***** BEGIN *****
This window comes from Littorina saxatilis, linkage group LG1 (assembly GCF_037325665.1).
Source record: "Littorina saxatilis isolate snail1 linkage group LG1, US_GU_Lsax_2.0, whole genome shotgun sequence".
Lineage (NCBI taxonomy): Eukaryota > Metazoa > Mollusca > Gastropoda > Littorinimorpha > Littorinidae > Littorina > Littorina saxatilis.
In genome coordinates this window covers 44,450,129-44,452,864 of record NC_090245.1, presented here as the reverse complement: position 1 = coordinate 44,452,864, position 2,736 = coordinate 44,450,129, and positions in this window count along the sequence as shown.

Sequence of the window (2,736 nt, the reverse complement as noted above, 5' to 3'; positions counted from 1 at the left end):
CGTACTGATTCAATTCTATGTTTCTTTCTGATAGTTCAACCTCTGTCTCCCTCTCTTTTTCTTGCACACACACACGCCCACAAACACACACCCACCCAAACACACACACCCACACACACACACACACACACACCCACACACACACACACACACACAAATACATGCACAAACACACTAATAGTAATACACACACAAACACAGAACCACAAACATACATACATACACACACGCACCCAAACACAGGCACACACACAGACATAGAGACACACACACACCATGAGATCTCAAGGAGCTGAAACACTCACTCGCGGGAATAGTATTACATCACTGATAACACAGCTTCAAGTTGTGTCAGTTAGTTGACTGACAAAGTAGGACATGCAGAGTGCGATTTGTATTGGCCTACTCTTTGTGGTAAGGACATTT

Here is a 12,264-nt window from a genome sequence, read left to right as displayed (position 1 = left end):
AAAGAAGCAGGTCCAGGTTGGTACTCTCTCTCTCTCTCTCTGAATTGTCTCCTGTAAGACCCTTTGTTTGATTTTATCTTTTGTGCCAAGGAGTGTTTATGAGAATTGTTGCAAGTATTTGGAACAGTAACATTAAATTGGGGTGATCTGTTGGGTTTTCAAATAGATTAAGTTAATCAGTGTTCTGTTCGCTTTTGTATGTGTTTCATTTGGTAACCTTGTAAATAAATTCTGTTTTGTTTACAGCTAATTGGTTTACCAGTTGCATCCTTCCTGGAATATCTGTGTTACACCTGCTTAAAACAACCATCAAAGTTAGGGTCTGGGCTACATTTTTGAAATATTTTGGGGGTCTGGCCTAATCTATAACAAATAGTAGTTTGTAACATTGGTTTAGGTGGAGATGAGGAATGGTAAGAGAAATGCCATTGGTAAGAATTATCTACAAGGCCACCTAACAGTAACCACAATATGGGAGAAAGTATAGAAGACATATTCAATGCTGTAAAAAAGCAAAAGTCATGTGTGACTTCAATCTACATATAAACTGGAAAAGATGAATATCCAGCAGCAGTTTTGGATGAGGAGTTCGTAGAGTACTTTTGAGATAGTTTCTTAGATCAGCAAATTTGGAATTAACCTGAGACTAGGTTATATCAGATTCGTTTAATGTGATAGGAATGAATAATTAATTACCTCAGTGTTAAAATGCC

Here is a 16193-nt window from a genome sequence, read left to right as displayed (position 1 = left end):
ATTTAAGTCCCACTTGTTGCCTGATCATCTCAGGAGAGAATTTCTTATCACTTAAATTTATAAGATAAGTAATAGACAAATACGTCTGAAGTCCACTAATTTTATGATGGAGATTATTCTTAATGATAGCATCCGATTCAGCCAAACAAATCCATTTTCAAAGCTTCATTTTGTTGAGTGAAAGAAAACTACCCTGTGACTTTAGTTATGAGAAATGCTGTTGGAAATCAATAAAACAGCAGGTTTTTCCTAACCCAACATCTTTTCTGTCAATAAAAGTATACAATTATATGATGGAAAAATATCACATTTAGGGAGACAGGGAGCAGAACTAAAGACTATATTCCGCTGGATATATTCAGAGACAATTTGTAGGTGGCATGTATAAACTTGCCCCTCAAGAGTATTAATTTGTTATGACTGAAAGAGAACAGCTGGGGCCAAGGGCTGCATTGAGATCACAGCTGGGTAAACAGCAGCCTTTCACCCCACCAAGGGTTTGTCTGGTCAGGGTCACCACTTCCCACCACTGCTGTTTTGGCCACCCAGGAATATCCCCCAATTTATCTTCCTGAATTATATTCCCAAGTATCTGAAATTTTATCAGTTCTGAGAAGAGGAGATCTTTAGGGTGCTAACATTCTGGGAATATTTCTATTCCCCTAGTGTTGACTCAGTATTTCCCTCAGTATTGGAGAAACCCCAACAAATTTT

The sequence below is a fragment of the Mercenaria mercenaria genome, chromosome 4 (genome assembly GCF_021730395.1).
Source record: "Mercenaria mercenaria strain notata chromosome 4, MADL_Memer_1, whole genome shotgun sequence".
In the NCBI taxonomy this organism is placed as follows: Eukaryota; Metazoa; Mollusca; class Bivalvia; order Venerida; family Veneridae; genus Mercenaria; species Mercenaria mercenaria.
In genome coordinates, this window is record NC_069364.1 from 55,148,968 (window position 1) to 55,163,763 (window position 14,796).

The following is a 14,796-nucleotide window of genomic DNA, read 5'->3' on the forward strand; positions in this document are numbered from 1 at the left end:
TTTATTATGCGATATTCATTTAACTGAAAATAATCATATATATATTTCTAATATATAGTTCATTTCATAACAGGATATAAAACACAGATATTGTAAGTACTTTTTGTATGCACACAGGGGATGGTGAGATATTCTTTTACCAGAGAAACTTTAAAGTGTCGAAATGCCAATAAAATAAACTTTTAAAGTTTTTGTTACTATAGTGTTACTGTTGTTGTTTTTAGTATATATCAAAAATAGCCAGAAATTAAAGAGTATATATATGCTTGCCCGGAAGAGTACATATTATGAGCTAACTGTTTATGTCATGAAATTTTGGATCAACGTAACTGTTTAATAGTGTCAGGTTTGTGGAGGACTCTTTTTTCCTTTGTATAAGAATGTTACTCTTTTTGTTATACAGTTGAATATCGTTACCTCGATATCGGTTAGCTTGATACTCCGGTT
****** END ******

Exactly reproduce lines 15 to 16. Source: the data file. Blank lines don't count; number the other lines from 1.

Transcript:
The following is a 14,796-nucleotide window of genomic DNA, read 5'->3' on the forward strand; positions in this document are numbered from 1 at the left end:
TTTATTATGCGATATTCATTTAACTGAAAATAATCATATATATATTTCTAATATATAGTTCATTTCATAACAGGATATAAAACACAGATATTGTAAGTACTTTTTGTATGCACACAGGGGATGGTGAGATATTCTTTTACCAGAGAAACTTTAAAGTGTCGAAATGCCAATAAAATAAACTTTTAAAGTTTTTGTTACTATAGTGTTACTGTTGTTGTTTTTAGTATATATCAAAAATAGCCAGAAATTAAAGAGTATATATATGCTTGCCCGGAAGAGTACATATTATGAGCTAACTGTTTATGTCATGAAATTTTGGATCAACGTAACTGTTTAATAGTGTCAGGTTTGTGGAGGACTCTTTTTTCCTTTGTATAAGAATGTTACTCTTTTTGTTATACAGTTGAATATCGTTACCTCGATATCGGTTAGCTTGATACTCCGGTT